Indian Country Child Trauma Center

Honoring Children, Mending the Circle Indian Country Child Trauma Center University of Oklahoma Health Sciences Center Center on Child Abuse and Negl...
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Honoring Children, Mending the Circle

Indian Country Child Trauma Center University of Oklahoma Health Sciences Center Center on Child Abuse and Neglect PO Box 26901 CHO 3B 3406 Oklahoma City, OK 73190 (405) 271-8858 (405) 271-2931 fax www.icctc.org BigFoot, 2006

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Indian Country Child Trauma Center

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Presenters Indian County Child Trauma Center Dolores Subia BigFoot, PhD [email protected]

Barbara L. Bonner, PhD [email protected]

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Indian Country Child Trauma Center (ICCTC) • Established at the Center on Child Abuse and Neglect (CCAN) in 2003 • The mission of the ICCTC is to improve and adapt evidencebased treatments for Native children and adolescents in Indian Country who have experienced traumatic events • A member of the National Child Traumatic Stress Network • The ICCTC is a Category II Intervention, Development and Evaluation Center funded by SAMHSA

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American Indian/Alaskan Native National Statistics • Approximately 3.3 million self-identified AI/ AN • 38% of the AI/AN pop. is under the age of 18; 9% of the population is under the age of 5 • Of single-mother homes, 50% live below poverty level

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Trauma and American Indian/Alaska Native Youth

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How is Trauma Experienced in Indian Country • As a single event (car accident) • As a prolonged experience (removal) • As a cumulative effect (violence) • As a historical event with prolonged impact (relocation) • As a personal event that continues its impact over several generations (boarding school) BigFoot, 2006

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Trauma in Indian Country Accidental Death

Violence

Incarceration

Cumulative (Collective) Trauma

Child Abuse and Neglect

Substance Abuse

Suicide

Domestic/ Family Violence

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Native American Population •Leads nation in death caused by: – Alcohol-related motor vehicle fatalities – Chronic liver disease and cirrhosis – Diabetes (infections/ amputations/ health complications) – Fetal abnormalities – Homicide BigFoot, 2006

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Incidence of CAN in AI/AN Communities AI/AN children = • 1.2% of child population • 2.5% of all confirmed maltreatment cases nationally (highest incidence ratio of any racial group on available data nationwide- DHHS, 1999)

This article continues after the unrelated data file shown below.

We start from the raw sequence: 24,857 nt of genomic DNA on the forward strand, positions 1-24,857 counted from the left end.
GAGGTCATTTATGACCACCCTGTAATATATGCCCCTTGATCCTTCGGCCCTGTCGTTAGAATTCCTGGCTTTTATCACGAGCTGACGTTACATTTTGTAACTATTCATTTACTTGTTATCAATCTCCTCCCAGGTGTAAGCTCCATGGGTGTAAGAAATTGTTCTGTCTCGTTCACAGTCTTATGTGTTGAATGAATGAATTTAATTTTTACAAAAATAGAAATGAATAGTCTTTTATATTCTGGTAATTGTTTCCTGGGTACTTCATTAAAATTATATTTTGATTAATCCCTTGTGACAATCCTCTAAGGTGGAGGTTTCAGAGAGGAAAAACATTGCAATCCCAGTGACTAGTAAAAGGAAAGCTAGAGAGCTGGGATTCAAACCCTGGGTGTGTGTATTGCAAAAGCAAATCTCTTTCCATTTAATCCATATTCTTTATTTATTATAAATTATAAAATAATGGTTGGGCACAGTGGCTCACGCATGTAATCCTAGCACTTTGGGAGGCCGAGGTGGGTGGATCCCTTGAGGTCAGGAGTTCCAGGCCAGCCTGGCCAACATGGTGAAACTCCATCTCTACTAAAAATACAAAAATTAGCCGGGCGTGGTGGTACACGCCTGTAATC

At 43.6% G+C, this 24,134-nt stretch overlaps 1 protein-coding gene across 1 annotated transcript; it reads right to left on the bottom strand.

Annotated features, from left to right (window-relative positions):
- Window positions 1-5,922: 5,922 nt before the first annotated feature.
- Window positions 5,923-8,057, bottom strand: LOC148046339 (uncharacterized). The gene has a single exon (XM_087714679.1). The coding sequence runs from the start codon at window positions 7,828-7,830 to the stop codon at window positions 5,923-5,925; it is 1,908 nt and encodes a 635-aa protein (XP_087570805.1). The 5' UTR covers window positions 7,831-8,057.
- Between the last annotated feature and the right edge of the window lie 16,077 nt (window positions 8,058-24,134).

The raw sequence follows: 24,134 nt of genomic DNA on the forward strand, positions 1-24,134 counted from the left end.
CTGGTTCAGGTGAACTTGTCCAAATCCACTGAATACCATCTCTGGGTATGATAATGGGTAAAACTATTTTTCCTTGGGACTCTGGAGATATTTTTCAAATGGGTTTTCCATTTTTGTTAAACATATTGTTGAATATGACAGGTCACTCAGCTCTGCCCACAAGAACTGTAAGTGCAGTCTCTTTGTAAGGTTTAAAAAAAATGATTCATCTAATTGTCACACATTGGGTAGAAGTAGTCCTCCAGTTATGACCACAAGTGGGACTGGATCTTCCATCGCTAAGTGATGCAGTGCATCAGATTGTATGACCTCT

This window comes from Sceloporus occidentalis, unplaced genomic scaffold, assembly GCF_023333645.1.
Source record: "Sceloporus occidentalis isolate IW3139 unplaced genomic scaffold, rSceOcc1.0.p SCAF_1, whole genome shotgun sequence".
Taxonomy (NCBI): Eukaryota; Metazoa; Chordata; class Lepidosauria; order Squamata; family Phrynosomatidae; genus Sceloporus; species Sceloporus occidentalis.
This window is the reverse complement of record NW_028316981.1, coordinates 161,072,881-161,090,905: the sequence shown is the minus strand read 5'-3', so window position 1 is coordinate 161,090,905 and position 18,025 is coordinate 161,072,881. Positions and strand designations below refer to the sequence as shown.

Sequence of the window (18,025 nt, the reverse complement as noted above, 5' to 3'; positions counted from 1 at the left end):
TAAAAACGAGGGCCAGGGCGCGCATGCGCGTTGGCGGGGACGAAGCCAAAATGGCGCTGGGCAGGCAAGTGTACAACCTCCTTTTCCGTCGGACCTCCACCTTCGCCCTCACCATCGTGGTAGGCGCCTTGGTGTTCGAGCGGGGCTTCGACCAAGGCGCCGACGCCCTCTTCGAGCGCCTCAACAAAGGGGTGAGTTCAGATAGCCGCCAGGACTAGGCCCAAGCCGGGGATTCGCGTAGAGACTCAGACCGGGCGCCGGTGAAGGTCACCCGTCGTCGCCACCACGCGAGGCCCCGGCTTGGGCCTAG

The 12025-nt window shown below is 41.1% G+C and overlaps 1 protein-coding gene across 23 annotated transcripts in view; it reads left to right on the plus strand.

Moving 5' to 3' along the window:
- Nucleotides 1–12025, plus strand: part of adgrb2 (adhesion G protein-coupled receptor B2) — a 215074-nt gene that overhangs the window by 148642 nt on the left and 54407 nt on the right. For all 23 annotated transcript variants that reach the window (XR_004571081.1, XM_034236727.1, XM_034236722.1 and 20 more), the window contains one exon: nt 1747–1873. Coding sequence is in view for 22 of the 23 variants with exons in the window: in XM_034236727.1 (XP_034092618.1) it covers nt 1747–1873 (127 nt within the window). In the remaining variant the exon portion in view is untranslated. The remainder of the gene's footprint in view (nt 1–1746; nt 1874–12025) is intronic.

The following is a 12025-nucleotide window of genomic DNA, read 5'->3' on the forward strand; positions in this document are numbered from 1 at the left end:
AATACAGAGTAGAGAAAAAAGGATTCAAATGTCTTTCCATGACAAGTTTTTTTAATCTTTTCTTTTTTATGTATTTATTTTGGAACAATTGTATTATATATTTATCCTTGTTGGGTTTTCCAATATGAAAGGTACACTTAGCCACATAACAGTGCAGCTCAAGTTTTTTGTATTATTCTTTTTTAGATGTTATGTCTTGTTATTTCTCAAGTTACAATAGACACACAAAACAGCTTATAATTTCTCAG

Neglect endangers AI/AN children 4 times more often than physical abuse and results in numerous child fatalities (NICWA, 1999) BigFoot, 2006

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Suicide in Indian Country • American Indians and Alaska Natives ages 15-24 have highest rates than other age range or ethnic group • Males age 15-24 account for 64% of all AI/AN suicides (CDC, 2004) • American Indian youth, 12 and over have higher risk of committing suicide than being murdered (Mental Health: A Report to the Surgeon General)

• AI/AN males are 4 times more likely to commit suicide than women or other racial groups, but AI/AN females are 3 times more likely to attempt suicide than males or any other racial group (CDC, 2004) BigFoot, 2006

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Incarcerated American Indian Youth • AI Youth comprise 0.9% of the national youth population (Coalition for Juvenile Justice, 2004) • In 1994, 60% of incarcerated young offenders under federal jurisdiction were AI (Coalition for Juvenile Justice, 2004) BigFoot, 2006

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Evidence-Based Interventions • Honoring Children, Making Relative (Parent-Child Interaction Therapy)

• Honoring Children, Mending the Circle (TraumaFocused Cognitive Behavioral Therapy)

• Honoring Children, Respectful Ways (Treatment of Children with Sexual Behavior Problems)

• Honoring Children, Honoring the Future (American Indian Skills Development Curriculum)

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Process of EBT Adaptation for Indian Country

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Native Concepts of Learning • Watch • Listen • Told what to do • Ask questions • Practice • Teach BigFoot, 2006

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Process of EBT Adaptation for Indian Country • Identification of core concepts of EBT • Identification of experts or developers on adaptation process – Discussion with experts/developers on adaptation process – Ongoing and open dialogue on modifications